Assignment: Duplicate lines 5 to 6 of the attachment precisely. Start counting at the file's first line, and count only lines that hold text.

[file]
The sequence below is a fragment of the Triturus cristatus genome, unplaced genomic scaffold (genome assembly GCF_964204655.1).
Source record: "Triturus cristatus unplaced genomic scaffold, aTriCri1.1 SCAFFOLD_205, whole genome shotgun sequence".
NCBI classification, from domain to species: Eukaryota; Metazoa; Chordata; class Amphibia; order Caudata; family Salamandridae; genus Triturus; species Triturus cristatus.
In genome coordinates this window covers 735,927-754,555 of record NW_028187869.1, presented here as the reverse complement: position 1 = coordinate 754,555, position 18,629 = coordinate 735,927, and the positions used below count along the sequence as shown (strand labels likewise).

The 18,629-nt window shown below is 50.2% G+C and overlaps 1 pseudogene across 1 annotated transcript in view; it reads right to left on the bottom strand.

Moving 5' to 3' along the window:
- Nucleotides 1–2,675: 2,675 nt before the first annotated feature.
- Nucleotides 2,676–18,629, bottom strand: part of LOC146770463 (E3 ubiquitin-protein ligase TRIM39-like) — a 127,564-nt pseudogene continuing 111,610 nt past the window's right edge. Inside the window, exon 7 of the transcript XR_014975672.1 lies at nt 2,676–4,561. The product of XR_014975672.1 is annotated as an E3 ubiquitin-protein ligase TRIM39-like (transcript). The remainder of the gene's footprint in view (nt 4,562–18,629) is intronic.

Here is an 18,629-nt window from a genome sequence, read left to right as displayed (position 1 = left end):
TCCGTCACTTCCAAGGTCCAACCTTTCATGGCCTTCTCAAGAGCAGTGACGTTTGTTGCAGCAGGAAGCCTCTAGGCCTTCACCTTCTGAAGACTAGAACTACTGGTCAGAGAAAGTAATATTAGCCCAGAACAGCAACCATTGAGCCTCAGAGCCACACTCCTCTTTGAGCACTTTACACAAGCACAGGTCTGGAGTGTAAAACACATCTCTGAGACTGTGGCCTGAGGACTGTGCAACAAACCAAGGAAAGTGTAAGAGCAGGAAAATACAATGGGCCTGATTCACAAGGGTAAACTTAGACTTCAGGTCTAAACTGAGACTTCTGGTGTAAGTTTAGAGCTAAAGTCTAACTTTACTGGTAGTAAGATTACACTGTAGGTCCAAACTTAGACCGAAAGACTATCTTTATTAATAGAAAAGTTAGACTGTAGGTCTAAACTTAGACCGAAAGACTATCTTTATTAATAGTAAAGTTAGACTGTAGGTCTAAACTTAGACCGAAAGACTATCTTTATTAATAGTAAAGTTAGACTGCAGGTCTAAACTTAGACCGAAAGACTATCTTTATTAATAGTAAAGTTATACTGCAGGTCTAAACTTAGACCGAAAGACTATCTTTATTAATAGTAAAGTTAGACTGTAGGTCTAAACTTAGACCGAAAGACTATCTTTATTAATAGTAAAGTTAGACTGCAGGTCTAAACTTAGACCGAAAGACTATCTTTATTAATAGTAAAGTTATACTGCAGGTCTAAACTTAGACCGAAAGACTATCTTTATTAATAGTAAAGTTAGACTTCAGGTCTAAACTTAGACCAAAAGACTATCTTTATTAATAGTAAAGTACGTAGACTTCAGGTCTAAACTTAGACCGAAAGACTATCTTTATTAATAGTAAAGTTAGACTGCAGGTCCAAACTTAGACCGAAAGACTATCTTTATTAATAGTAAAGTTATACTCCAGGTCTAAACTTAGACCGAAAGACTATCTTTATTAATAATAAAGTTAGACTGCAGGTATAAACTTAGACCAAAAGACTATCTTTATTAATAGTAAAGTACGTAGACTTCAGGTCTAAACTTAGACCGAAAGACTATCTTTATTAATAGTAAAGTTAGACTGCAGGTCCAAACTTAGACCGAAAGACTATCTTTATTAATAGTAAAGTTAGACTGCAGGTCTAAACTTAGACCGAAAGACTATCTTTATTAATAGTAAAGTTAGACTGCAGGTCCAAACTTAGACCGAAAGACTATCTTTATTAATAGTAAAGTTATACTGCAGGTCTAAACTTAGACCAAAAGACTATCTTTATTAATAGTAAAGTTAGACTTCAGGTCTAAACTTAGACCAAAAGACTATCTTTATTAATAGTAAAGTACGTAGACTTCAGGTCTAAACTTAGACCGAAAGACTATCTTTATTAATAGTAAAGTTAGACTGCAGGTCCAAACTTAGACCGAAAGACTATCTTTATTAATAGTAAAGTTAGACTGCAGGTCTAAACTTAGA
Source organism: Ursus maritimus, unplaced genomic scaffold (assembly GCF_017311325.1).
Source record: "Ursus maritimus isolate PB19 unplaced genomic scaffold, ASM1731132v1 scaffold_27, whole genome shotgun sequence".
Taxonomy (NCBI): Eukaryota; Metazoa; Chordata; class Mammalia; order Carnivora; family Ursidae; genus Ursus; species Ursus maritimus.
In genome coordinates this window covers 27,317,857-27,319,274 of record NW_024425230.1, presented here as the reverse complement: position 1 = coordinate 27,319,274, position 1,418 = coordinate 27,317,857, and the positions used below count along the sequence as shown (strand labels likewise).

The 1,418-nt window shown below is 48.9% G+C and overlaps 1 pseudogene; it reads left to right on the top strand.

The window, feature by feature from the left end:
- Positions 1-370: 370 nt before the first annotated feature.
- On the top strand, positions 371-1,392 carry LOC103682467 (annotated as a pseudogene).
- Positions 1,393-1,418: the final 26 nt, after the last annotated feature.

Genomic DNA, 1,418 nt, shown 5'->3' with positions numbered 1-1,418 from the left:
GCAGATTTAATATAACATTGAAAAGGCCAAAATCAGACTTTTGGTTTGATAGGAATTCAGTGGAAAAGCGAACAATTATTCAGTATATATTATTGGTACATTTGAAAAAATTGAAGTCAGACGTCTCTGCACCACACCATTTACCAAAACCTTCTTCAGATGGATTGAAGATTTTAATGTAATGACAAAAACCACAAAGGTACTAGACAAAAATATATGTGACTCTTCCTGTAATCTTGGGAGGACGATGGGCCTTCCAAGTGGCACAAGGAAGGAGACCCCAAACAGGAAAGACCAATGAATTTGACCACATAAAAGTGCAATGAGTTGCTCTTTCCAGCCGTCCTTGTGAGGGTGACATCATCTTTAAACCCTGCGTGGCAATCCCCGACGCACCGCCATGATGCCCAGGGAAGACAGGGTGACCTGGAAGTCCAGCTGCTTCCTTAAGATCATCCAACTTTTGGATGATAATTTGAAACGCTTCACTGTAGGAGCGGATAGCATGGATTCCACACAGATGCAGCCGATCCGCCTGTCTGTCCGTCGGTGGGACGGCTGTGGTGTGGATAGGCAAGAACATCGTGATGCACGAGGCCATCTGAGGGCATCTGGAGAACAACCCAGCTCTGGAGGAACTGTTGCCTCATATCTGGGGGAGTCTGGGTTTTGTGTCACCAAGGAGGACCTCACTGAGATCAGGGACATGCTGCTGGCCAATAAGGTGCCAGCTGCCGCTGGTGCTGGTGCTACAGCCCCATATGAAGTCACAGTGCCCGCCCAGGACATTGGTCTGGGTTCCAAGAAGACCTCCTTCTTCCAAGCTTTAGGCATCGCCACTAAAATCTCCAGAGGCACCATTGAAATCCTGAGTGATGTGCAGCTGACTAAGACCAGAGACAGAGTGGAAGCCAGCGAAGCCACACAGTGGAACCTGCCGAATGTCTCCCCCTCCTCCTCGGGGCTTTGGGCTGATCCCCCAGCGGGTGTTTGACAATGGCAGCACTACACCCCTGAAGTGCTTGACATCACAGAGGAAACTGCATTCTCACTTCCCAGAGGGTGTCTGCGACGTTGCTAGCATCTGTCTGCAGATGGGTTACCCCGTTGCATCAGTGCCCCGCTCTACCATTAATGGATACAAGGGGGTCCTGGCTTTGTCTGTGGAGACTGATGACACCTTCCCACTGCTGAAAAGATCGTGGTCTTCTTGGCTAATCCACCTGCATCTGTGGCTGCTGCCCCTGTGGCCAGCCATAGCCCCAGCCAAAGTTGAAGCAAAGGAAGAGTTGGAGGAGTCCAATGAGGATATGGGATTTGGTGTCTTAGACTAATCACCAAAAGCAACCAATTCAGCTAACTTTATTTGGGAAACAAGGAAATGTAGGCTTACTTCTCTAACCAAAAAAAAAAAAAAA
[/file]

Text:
The 18,629-nt window shown below is 50.2% G+C and overlaps 1 pseudogene across 1 annotated transcript in view; it reads right to left on the bottom strand.

Moving 5' to 3' along the window: